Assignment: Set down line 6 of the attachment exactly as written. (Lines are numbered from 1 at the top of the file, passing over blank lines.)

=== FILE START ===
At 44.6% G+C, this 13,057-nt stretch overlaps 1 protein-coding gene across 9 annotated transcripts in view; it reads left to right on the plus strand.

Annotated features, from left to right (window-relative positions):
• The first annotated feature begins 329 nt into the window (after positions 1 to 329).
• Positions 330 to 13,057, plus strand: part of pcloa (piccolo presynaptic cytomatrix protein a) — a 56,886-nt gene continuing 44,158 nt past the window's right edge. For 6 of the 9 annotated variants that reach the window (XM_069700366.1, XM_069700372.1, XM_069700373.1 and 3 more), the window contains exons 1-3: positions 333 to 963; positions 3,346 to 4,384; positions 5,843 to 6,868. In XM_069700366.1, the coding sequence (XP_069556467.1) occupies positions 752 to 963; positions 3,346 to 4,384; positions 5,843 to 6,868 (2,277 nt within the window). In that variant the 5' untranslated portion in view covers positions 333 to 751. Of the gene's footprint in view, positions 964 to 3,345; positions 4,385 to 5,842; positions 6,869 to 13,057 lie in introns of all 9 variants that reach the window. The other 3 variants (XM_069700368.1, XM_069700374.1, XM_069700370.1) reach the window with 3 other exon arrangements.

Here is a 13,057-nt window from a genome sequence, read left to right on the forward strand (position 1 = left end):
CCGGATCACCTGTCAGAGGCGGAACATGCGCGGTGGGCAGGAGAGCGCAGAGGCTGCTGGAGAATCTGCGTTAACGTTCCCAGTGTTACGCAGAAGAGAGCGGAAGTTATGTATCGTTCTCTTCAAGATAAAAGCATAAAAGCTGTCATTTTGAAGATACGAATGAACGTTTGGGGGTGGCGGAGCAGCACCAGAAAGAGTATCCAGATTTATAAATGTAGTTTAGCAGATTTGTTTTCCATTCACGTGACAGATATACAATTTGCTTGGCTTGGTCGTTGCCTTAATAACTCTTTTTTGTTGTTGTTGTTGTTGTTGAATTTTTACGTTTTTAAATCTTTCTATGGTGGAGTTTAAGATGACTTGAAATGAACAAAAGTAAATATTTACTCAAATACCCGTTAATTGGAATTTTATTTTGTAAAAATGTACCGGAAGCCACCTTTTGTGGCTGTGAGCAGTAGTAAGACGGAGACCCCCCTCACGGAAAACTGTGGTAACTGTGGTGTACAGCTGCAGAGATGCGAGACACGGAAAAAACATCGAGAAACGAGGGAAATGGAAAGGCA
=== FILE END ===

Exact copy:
CCGGATCACCTGTCAGAGGCGGAACATGCGCGGTGGGCAGGAGAGCGCAGAGGCTGCTGGAGAATCTGCGTTAACGTTCCCAGTGTTACGCAGAAGAGAGCGGAAGTTATGTATCGTTCTCTTCAAGATAAAAGCATAAAAGCTGTCATTTTGAAGATACGAATGAACGTTTGGGGGTGGCGGAGCAGCACCAGAAAGAGTATCCAGATTTATAAATGTAGTTTAGCAGATTTGTTTTCCATTCACGTGACAGATATACAATTTGCTTGGCTTGGTCGTTGCCTTAATAACTCTTTTTTGTTGTTGTTGTTGTTGTTGAATTTTTACGTTTTTAAATCTTTCTATGGTGGAGTTTAAGATGACTTGAAATGAACAAAAGTAAATATTTACTCAAATACCCGTTAATTGGAATTTTATTTTGTAAAAATGTACCGGAAGCCACCTTTTGTGGCTGTGAGCAGTAGTAAGACGGAGACCCCCCTCACGGAAAACTGTGGTAACTGTGGTGTACAGCTGCAGAGATGCGAGACACGGAAAAAACATCGAGAAACGAGGGAAATGGAAAGGCA